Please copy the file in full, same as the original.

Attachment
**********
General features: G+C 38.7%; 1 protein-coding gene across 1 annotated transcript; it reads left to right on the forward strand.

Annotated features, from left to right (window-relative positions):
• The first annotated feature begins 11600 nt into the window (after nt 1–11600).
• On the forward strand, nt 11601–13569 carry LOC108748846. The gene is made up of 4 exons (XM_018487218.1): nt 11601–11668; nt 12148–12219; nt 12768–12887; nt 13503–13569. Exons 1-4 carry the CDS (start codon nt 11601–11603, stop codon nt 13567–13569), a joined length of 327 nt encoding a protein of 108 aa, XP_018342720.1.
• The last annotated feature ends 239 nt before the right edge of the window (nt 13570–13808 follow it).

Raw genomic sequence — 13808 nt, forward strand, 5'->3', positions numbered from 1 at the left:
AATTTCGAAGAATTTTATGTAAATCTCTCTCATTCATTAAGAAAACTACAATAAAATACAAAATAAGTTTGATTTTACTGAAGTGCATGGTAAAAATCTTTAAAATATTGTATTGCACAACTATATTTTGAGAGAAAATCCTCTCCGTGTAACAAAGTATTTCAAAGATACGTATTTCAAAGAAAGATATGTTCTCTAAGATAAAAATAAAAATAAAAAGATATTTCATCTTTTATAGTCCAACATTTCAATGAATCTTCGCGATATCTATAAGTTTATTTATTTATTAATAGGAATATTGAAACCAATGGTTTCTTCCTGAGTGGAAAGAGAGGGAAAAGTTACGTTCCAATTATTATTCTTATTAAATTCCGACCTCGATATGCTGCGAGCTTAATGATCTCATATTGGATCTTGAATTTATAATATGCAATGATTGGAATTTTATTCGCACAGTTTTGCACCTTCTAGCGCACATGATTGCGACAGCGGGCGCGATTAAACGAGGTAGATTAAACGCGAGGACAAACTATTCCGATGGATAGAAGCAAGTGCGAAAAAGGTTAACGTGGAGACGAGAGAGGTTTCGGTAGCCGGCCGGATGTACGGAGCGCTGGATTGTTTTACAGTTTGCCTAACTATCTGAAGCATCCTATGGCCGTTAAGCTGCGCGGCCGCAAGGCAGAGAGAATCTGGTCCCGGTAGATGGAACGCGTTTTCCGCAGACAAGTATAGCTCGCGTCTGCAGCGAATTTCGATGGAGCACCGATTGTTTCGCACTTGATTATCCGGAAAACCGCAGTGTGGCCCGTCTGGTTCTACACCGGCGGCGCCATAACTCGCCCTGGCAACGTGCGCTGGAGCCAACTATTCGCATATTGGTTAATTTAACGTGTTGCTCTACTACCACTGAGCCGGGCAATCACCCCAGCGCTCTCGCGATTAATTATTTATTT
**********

General features: G+C 38.7%; 1 protein-coding gene across 1 annotated transcript; it reads left to right on the forward strand.

Annotated features, from left to right (window-relative positions):
• The first annotated feature begins 11600 nt into the window (after nt 1–11600).
• On the forward strand, nt 11601–13569 carry LOC108748846. The gene is made up of 4 exons (XM_018487218.1): nt 11601–11668; nt 12148–12219; nt 12768–12887; nt 13503–13569. Exons 1-4 carry the CDS (start codon nt 11601–11603, stop codon nt 13567–13569), a joined length of 327 nt encoding a protein of 108 aa, XP_018342720.1.
• The last annotated feature ends 239 nt before the right edge of the window (nt 13570–13808 follow it).

Raw genomic sequence — 13808 nt, forward strand, 5'->3', positions numbered from 1 at the left:
AATTTCGAAGAATTTTATGTAAATCTCTCTCATTCATTAAGAAAACTACAATAAAATACAAAATAAGTTTGATTTTACTGAAGTGCATGGTAAAAATCTTTAAAATATTGTATTGCACAACTATATTTTGAGAGAAAATCCTCTCCGTGTAACAAAGTATTTCAAAGATACGTATTTCAAAGAAAGATATGTTCTCTAAGATAAAAATAAAAATAAAAAGATATTTCATCTTTTATAGTCCAACATTTCAATGAATCTTCGCGATATCTATAAGTTTATTTATTTATTAATAGGAATATTGAAACCAATGGTTTCTTCCTGAGTGGAAAGAGAGGGAAAAGTTACGTTCCAATTATTATTCTTATTAAATTCCGACCTCGATATGCTGCGAGCTTAATGATCTCATATTGGATCTTGAATTTATAATATGCAATGATTGGAATTTTATTCGCACAGTTTTGCACCTTCTAGCGCACATGATTGCGACAGCGGGCGCGATTAAACGAGGTAGATTAAACGCGAGGACAAACTATTCCGATGGATAGAAGCAAGTGCGAAAAAGGTTAACGTGGAGACGAGAGAGGTTTCGGTAGCCGGCCGGATGTACGGAGCGCTGGATTGTTTTACAGTTTGCCTAACTATCTGAAGCATCCTATGGCCGTTAAGCTGCGCGGCCGCAAGGCAGAGAGAATCTGGTCCCGGTAGATGGAACGCGTTTTCCGCAGACAAGTATAGCTCGCGTCTGCAGCGAATTTCGATGGAGCACCGATTGTTTCGCACTTGATTATCCGGAAAACCGCAGTGTGGCCCGTCTGGTTCTACACCGGCGGCGCCATAACTCGCCCTGGCAACGTGCGCTGGAGCCAACTATTCGCATATTGGTTAATTTAACGTGTTGCTCTACTACCACTGAGCCGGGCAATCACCCCAGCGCTCTCGCGATTAATTATTTATTT